Fix Python – How to make good reproducible pandas examples


Asked By – Marius

Having spent a decent amount of time watching both the and tags on SO, the impression that I get is that pandas questions are less likely to contain reproducible data. This is something that the R community has been pretty good about encouraging, and thanks to guides like this, newcomers are able to get some help on putting together these examples. People who are able to read these guides and come back with reproducible data will often have much better luck getting answers to their questions.

How can we create good reproducible examples for pandas questions? Simple dataframes can be put together, e.g.:

import pandas as pd
df = pd.DataFrame({'user': ['Bob', 'Jane', 'Alice'], 
                   'income': [40000, 50000, 42000]})

But many example datasets need more complicated structure, e.g.:

  • datetime indices or data
  • Multiple categorical variables (is there an equivalent to R’s expand.grid() function, which produces all possible combinations of some given variables?)
  • MultiIndex or Panel data

For datasets that are hard to mock up using a few lines of code, is there an equivalent to R’s dput() that allows you to generate copy-pasteable code to regenerate your datastructure?

Now we will see solution for issue: How to make good reproducible pandas examples


Note: The ideas here are pretty generic for Stack Overflow, indeed questions.

Disclaimer: Writing a good question is hard.

The Good:

  • Do include a small* example DataFrame, either as runnable code:

    In [1]: df = pd.DataFrame([[1, 2], [1, 3], [4, 6]], columns=['A', 'B'])

    or make it “copy and pasteable” using pd.read_clipboard(sep='\s\s+'). You can format the text for Stack Overflow by highlighting and using Ctrl+K (or prepend four spaces to each line), or place three backticks (“`) above and below your code with your code unindented:

    In [2]: df
       A  B
    0  1  2
    1  1  3
    2  4  6

    Test pd.read_clipboard(sep='\s\s+') yourself.

    * I really do mean small. The vast majority of example DataFrames could be fewer than 6 rows [citation needed], and I bet I can do it in 5 rows. Can you reproduce the error with df = df.head()? If not, fiddle around to see if you can make up a small DataFrame which exhibits the issue you are facing.

    But every rule has an exception, the obvious one being for performance issues (in which case definitely use %timeit and possibly %prun), where you should generate: df = pd.DataFrame(np.random.randn(100000000, 10)). Consider using np.random.seed so we have the exact same frame. Having said that, “make this code fast for me” is not strictly on topic for the site.

  • Write out the outcome you desire (similarly to above)

    In [3]: iwantthis
       A  B
    0  1  5
    1  4  6

    Explain what the numbers come from: The 5 is sum of the B column for the rows where A is 1.

  • Do show the code you’ve tried:

    In [4]: df.groupby('A').sum()
    1  5
    4  6

    But say what’s incorrect: The A column is in the index rather than a column.

  • Do show you’ve done some research (search the documentation, search Stack Overflow), and give a summary:

    The docstring for sum simply states “Compute sum of group values”

    The groupby documentation doesn’t give any examples for this.

    Aside: the answer here is to use df.groupby('A', as_index=False).sum().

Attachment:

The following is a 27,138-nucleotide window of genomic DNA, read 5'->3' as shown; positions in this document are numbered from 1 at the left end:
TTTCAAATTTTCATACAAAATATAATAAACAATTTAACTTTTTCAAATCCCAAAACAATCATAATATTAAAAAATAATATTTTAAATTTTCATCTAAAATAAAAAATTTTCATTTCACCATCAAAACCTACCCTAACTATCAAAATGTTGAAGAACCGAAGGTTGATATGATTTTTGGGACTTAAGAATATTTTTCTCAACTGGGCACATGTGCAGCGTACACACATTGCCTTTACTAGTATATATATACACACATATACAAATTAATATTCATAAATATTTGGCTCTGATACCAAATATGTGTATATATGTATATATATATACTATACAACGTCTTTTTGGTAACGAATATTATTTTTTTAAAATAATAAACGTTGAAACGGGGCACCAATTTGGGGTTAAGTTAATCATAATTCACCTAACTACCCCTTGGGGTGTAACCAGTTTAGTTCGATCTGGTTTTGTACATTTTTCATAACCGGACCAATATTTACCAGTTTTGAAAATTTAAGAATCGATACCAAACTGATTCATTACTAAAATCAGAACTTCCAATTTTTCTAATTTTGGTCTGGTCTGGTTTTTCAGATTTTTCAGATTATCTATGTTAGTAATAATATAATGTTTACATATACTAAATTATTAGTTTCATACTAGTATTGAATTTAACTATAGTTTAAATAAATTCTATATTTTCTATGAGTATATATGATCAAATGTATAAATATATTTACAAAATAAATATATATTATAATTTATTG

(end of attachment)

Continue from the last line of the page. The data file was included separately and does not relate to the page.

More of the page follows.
• If it’s relevant that you have Timestamp columns, e.g. you’re resampling or something, then be explicit and apply pd.to_datetime to them for good measure**.

    df['date'] = pd.to_datetime(df['date']) # this column ought to be date..

    ** Sometimes this is the issue itself: they were strings.

The Bad:

  • Don’t include a MultiIndex, which we can’t copy and paste (see above). This is kind of a grievance with Pandas’ default display, but nonetheless annoying:

    In [11]: df
    A B
    1 2  3
      2  6

    The correct way is to include an ordinary DataFrame with a set_index call:

    In [12]: df = pd.DataFrame([[1, 2, 3], [1, 2, 6]], columns=['A', 'B', 'C']).set_index(['A', 'B'])
    In [13]: df
    A B
    1 2  3
      2  6
  • Do provide insight to what it is when giving the outcome you want:

    1  1
    5  0

    Be specific about how you got the numbers (what are they)… double check they’re correct.

  • If your code throws an error, do include the entire stack trace. This can be edited out later if it’s too noisy. Show the line number and the corresponding line of your code which it’s raising against.

The Ugly:

  • Don’t link to a CSV file we don’t have access to (and ideally don’t link to an external source at all).

    df = pd.read_csv('my_secret_file.csv')  # ideally with lots of parsing options

    Most data is proprietary, we get that. Make up similar data and see if you can reproduce the problem (something small).

  • Don’t explain the situation vaguely in words, like you have a DataFrame which is “large”, mention some of the column names in passing (be sure not to mention their dtypes). Try and go into lots of detail about something which is completely meaningless without seeing the actual context. Presumably no one is even going to read to the end of this paragraph.

    Essays are bad; it’s easier with small examples.

  • Don’t include 10+ (100+??) lines of data munging before getting to your actual question.

    Please, we see enough of this in our day jobs. We want to help, but not like this….
    Cut the intro, and just show the relevant DataFrames (or small versions of them) in the step which is causing you trouble.

This question is answered By – Andy Hayden

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